In the first years of the Bolivarian Revolution significant gains were made for working class women, including the establishment of a Ministry for Women and various education and health programmes (Missions) that aimed to lift women out of poverty and financial dependence. Unfortunately, however, in the last few years we have seen a steady clawing back in these reforms, partly as a result of the two-year-long recession which has resulted in funding cuts of up to 50% in many of the Missions.
Venezuelan President Hugo Chavez has spoken of his government as ‘feminist’, yet the recently elected National Assembly (Parliament) has abolished the ‘Women’s Commission’ which was designed to look into the issues of sexism and ‘machismo’ which continue to be prevalent in Venezuelan society today. Furthermore, abortion remains illegal, impacting on the lives and wellbeing of hundreds and thousands of women.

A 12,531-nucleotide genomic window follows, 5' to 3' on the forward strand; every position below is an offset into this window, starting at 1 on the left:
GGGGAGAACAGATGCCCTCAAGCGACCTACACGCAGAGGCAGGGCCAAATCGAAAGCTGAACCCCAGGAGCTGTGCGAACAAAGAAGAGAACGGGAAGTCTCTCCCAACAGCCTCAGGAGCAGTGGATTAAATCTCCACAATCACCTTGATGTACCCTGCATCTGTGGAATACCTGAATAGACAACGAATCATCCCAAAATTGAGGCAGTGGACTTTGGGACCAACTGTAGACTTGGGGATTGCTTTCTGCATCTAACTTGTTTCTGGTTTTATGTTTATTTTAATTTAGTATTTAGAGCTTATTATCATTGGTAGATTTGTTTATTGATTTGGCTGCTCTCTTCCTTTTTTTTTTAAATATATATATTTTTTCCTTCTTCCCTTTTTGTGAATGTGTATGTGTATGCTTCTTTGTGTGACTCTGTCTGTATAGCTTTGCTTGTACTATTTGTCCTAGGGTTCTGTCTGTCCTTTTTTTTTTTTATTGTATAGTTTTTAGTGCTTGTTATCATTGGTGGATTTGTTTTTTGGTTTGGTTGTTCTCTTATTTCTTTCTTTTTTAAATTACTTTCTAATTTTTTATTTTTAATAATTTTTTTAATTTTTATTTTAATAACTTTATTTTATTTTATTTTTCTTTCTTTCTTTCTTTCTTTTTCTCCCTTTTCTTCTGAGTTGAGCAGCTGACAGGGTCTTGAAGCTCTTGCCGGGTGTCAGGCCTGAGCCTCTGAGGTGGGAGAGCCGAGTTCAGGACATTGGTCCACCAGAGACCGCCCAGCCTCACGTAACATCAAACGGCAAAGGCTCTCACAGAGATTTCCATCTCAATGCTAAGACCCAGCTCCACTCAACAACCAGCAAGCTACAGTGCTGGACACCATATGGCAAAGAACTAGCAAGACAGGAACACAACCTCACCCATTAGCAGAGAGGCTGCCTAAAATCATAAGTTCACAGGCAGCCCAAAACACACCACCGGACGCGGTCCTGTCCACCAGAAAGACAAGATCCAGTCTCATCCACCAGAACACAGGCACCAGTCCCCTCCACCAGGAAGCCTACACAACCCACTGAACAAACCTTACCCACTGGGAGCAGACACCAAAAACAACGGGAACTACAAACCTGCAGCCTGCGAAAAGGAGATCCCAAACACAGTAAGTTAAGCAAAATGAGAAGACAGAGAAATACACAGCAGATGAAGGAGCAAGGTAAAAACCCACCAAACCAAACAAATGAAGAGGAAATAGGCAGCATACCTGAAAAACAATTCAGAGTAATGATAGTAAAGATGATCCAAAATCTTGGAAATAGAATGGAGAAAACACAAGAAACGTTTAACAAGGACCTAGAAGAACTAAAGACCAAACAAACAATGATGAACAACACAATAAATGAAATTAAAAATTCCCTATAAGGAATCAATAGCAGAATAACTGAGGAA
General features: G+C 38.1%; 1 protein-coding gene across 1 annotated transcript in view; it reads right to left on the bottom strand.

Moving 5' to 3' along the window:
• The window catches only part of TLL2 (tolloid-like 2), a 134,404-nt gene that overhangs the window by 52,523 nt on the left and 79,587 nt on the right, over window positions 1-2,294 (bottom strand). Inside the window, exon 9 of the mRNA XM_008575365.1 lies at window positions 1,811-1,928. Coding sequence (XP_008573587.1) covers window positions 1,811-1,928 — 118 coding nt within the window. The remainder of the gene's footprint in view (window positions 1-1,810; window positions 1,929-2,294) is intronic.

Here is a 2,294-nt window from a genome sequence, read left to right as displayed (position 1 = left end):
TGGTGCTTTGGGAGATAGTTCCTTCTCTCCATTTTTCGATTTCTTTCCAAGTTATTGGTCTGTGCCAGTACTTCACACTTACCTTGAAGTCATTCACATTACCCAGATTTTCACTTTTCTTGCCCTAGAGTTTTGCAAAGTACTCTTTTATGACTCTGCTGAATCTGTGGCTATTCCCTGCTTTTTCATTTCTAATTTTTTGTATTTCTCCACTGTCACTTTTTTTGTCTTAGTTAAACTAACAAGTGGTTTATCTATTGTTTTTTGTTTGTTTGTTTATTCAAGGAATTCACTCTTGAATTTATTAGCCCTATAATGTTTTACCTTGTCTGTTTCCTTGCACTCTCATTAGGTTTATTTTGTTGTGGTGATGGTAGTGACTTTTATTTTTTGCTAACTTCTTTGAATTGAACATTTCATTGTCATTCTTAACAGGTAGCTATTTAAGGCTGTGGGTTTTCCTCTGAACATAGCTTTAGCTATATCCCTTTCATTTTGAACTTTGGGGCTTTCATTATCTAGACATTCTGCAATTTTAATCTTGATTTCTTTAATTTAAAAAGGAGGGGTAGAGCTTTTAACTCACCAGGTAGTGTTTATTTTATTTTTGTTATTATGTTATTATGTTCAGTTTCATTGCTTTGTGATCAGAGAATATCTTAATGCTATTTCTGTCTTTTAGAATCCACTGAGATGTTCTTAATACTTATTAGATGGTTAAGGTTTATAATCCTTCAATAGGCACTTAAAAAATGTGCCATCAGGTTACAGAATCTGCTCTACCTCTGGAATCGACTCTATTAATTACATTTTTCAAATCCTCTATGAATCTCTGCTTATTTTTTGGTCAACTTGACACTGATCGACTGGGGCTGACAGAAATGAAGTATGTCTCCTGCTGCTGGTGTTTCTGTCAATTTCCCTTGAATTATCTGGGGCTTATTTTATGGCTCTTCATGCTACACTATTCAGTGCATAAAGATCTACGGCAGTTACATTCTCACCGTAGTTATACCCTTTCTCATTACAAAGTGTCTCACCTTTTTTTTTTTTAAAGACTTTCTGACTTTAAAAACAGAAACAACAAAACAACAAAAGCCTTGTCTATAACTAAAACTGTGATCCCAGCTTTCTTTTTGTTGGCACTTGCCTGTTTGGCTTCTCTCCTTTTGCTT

There are huge obstacles in Venezuela to organising around these issues, namely the extreme political polarisation in society between those who support Chavez and those who don’t. This results in many on the left being reluctant or unwilling to take part in a campaign which may be seen to be ‘against’ the government in some way and therefore part of the organised right wing.
However, this International Women’s Day, an International Conference of Women is being organised in Caracas, presenting a forum and an opportunity to discuss these issues and hopefully present a plan of action to struggle for the rights of women.